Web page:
Historic Thames by Hilare Belloc

About a year ago, in my efforts to widen my waterways-related library, I purchased the Historic Thames by Hilaire Belloc on eBay.

Other than knowing that Belloc wrote some witty verse and that he had a "literary" reputation I knew nothing of the author. Historic Thames was first published around 1907 and my copy has a dedication for June 1921. However, I presume it to be a first edition because there are no reprint dates and the publisher is JM Dent who I beleive first published it.

At 199 pages it is not a long read but when you begin the book you are soon struck by one feature that at first can appear alarming - it has no chapters! It is a genuine continuous narrative from beginning to end. This can be disconcerting but you soon get used to it. However, you soon also realise that Belloc has an almost unique take on the history of the Thames.

Belloc is particularly strong on the role that the Thames has taken in the government of England and the role the monasteries played in the history of the river and southern England in general. He is also keen on making economic comparisons through the ages using the costs of various commodities to help his arguments.

Belloc points out the role played by the religious communities at Abingdon, Wallingford, Dorchester, Reading, Windsor, Chertsey, and of course Westminster. You get the strong impression that he considers the period when life revolved around monasteries was a golden age and that after Henry VIII dissolved the monasteries it all went down hill. The book appears to have been well researched but this is the book of a writer not an historian as there are no references. It is clear that he is no fan of Thomas Cromwell or his descendants (i.e Oliver). Belloc claims that the family were in fact Williams (or ap Williams) from Llanishen, in Glamorgan, and that Thomas Cromwell was definitely "on the make". Perhaps Belloc had a particular distaste for Protestant Welsh. It came as no surprise to me to discover that Belloc, who was born in France, was a staunch catholic. But what was surprising, and got me searching Wikapedia, was his attitude to Jews. In several places in the book he goes out of his way to mention that a certain large country house, that may originally have formed part of monastic land, was now in the hands of Jews, with some of them coming from South Africa. Whilst he makes no direct derogatory comments it is clear that he considers this to be a negative step, although to be fair he does indicate that in the long run this situation may not do significant harm to England. When I looked at the Wikapedia site on Hilare Belloc it came as no surprise to find that some have accused him of harboring anti-semitic views.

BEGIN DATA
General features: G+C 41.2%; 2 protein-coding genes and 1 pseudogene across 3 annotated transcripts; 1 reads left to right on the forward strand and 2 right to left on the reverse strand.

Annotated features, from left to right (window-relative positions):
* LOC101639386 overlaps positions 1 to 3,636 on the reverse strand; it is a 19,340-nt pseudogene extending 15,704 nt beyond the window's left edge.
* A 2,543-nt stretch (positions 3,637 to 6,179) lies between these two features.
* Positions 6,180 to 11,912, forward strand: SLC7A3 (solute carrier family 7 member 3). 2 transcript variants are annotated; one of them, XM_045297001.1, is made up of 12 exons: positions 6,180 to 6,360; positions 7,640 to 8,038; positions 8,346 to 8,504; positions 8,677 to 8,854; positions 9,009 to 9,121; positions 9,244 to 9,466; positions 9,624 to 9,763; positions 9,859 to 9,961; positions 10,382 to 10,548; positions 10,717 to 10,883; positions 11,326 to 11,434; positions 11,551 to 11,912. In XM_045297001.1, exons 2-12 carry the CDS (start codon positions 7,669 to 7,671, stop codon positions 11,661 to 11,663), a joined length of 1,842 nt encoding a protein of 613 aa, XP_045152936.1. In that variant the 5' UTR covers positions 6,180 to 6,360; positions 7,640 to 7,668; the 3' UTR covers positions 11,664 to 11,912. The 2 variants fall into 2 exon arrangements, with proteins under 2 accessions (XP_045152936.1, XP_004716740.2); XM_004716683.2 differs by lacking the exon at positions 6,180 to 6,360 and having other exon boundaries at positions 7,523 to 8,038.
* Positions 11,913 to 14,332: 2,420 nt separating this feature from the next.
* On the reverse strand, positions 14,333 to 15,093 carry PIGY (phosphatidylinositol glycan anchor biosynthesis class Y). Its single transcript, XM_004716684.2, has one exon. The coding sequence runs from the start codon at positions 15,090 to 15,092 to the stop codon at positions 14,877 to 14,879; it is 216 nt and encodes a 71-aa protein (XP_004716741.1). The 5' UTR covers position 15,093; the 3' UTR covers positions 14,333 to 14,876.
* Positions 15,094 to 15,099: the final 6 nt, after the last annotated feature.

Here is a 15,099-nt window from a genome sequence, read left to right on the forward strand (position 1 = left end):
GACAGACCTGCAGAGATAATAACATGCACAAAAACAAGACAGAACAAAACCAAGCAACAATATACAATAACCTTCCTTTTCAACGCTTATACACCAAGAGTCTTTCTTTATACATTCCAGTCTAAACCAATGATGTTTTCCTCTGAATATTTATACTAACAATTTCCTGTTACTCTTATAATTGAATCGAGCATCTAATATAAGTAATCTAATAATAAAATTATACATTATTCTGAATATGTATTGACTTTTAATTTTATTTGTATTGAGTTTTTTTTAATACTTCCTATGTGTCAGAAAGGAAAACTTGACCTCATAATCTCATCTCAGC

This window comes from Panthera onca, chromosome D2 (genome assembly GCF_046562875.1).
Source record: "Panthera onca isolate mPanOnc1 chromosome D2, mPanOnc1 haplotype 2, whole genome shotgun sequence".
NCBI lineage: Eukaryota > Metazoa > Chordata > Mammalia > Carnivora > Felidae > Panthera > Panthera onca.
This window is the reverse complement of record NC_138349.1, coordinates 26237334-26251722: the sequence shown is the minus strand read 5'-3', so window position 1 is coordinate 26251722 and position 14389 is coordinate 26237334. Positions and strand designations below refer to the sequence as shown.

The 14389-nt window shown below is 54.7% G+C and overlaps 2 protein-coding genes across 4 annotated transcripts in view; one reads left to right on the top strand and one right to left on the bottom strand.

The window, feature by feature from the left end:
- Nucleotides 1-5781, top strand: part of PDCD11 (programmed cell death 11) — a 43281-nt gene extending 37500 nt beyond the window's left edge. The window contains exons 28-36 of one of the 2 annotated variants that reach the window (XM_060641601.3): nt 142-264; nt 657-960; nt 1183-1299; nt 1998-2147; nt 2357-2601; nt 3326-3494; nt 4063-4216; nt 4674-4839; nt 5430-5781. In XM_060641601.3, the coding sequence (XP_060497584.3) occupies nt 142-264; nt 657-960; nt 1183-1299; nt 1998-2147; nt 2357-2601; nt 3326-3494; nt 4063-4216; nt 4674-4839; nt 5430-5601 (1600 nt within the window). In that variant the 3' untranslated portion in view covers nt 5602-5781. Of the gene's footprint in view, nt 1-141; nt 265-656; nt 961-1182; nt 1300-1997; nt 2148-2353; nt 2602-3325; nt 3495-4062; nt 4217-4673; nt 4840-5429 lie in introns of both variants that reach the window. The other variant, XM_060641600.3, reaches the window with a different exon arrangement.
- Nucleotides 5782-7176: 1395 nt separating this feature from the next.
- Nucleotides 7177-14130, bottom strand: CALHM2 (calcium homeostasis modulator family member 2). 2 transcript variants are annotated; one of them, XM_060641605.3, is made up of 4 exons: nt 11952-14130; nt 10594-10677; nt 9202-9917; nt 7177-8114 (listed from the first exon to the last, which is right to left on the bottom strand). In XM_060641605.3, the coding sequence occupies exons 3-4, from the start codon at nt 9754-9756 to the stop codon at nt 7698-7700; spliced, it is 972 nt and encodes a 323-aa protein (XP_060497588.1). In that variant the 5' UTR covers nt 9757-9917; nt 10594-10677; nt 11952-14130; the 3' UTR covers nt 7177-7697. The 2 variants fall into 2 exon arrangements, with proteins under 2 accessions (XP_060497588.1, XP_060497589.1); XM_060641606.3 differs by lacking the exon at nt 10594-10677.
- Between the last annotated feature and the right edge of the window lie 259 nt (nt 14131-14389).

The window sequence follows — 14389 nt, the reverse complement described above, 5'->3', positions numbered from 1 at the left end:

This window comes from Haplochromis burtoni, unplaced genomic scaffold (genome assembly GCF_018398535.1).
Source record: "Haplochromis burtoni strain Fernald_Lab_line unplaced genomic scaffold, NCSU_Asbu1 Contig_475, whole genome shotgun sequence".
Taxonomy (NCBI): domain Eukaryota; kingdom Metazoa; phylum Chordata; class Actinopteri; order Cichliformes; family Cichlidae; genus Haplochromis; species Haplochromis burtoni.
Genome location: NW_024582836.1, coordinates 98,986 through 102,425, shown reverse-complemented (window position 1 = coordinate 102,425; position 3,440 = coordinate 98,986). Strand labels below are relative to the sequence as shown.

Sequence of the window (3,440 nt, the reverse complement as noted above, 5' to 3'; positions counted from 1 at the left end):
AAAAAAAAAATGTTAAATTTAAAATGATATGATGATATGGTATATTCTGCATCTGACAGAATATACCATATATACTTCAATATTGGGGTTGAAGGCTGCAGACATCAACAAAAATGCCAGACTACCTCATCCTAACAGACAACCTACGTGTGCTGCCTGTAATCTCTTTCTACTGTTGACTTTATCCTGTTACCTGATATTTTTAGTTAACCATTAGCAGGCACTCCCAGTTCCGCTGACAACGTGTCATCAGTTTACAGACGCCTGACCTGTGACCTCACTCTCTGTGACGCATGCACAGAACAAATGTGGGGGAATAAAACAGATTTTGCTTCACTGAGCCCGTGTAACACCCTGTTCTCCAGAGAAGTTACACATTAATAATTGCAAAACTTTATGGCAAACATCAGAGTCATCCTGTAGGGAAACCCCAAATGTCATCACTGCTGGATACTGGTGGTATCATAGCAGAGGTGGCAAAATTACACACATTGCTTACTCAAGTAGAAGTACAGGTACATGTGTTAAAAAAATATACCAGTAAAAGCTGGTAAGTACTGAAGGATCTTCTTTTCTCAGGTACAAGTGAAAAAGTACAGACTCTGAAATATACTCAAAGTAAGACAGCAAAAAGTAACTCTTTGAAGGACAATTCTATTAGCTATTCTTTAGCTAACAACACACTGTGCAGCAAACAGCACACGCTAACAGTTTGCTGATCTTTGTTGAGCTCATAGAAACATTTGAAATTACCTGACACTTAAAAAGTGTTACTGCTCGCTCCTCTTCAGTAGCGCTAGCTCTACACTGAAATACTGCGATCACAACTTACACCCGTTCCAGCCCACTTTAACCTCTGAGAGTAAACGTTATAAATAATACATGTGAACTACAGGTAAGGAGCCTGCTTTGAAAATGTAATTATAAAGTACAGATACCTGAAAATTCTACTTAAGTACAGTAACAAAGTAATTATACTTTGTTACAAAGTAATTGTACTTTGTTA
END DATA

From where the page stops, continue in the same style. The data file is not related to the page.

So how is it as a boating book? Well it is far from run of the mill and is certainly not a travelogue. Belloc has a particular view of the history of the Thames that could be considered idiosyncratic, but I certainly know a lot more about the history of monasteries than I did before. And despite its lack of chapters, it is not a difficult book to read. Have a look out on eBay or ABE Books for it, you may find it interesting. Copies are not expensive.